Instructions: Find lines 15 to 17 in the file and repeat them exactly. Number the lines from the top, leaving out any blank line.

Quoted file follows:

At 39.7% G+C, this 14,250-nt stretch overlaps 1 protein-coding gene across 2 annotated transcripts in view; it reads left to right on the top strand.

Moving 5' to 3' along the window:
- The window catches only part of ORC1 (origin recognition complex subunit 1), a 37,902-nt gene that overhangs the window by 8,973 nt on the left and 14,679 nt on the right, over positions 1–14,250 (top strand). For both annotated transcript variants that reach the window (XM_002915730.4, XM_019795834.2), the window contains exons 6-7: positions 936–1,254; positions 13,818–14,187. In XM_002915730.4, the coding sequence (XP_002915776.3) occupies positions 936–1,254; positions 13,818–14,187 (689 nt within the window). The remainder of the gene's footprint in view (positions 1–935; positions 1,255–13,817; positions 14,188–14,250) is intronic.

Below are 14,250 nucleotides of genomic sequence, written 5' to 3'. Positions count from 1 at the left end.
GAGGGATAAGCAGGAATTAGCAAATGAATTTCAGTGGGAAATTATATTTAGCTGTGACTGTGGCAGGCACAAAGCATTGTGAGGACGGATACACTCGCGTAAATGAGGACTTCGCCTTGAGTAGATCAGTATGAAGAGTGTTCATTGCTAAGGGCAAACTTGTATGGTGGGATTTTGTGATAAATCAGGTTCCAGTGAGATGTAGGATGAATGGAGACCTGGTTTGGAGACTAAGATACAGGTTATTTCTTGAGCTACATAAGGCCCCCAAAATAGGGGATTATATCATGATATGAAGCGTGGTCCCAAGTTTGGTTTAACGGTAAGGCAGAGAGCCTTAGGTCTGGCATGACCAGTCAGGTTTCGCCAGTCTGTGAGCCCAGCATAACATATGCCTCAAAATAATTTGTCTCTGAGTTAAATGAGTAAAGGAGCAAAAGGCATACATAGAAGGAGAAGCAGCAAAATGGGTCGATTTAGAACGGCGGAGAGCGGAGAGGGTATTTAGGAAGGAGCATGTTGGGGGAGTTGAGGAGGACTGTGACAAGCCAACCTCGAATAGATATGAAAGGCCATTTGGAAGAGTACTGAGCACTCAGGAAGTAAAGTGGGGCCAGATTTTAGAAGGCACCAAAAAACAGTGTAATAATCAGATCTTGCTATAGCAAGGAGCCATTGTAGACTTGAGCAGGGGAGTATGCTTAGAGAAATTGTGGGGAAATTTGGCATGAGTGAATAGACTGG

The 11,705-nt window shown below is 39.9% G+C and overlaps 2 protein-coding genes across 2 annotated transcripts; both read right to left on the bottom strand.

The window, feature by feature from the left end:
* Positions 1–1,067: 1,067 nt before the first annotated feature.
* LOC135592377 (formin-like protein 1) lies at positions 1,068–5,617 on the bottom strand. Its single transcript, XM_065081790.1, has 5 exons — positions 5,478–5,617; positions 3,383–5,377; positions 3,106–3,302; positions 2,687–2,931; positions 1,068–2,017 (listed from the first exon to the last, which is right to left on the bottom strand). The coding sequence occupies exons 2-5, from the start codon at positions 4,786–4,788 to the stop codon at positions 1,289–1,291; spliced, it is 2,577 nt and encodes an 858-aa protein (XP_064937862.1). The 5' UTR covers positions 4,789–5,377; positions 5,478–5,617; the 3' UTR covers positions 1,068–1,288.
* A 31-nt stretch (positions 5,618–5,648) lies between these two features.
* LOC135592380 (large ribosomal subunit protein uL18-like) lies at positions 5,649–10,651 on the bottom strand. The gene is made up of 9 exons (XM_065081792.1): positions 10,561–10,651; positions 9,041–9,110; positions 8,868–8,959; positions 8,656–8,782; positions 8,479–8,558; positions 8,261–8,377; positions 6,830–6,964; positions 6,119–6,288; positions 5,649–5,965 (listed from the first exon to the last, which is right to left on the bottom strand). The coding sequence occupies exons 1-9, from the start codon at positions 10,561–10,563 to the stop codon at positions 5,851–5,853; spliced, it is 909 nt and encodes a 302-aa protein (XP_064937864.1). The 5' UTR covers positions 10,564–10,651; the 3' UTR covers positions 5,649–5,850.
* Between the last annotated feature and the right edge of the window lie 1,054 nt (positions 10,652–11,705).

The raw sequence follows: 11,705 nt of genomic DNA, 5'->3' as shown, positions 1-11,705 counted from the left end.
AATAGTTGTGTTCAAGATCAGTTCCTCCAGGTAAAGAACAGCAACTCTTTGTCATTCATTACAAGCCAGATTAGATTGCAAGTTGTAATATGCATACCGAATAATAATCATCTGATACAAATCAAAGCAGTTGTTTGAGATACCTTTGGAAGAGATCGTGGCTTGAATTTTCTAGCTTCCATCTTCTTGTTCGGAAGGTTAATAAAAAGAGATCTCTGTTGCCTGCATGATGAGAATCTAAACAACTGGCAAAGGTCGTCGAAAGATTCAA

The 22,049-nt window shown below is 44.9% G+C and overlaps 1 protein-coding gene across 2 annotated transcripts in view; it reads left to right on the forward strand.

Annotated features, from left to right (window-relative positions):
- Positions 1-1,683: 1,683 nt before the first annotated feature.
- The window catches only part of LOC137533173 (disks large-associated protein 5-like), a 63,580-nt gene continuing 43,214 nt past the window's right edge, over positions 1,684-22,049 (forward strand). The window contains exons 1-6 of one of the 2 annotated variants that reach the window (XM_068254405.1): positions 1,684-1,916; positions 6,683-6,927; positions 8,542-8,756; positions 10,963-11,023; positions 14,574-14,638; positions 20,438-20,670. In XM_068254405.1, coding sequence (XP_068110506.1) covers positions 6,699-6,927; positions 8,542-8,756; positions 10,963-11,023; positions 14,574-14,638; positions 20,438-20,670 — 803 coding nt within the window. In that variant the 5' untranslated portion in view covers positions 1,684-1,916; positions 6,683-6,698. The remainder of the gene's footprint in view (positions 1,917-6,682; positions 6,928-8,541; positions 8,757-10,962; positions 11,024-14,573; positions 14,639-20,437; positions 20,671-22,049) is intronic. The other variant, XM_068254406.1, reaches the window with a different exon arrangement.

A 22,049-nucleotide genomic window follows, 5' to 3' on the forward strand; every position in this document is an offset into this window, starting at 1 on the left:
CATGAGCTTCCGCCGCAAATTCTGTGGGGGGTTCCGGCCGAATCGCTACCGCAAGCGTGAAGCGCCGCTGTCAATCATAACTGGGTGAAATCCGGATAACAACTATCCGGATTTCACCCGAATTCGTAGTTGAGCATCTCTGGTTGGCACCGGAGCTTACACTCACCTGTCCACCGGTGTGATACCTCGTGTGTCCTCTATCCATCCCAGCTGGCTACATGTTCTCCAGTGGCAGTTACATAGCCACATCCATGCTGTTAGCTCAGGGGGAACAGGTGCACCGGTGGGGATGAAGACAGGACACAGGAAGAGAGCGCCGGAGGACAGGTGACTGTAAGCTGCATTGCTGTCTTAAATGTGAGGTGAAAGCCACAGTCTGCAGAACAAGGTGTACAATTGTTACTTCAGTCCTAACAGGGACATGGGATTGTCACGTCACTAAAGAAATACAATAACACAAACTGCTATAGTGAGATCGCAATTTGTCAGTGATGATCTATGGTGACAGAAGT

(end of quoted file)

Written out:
The 22,049-nt window shown below is 44.9% G+C and overlaps 1 protein-coding gene across 2 annotated transcripts in view; it reads left to right on the forward strand.

Annotated features, from left to right (window-relative positions):
- Positions 1-1,683: 1,683 nt before the first annotated feature.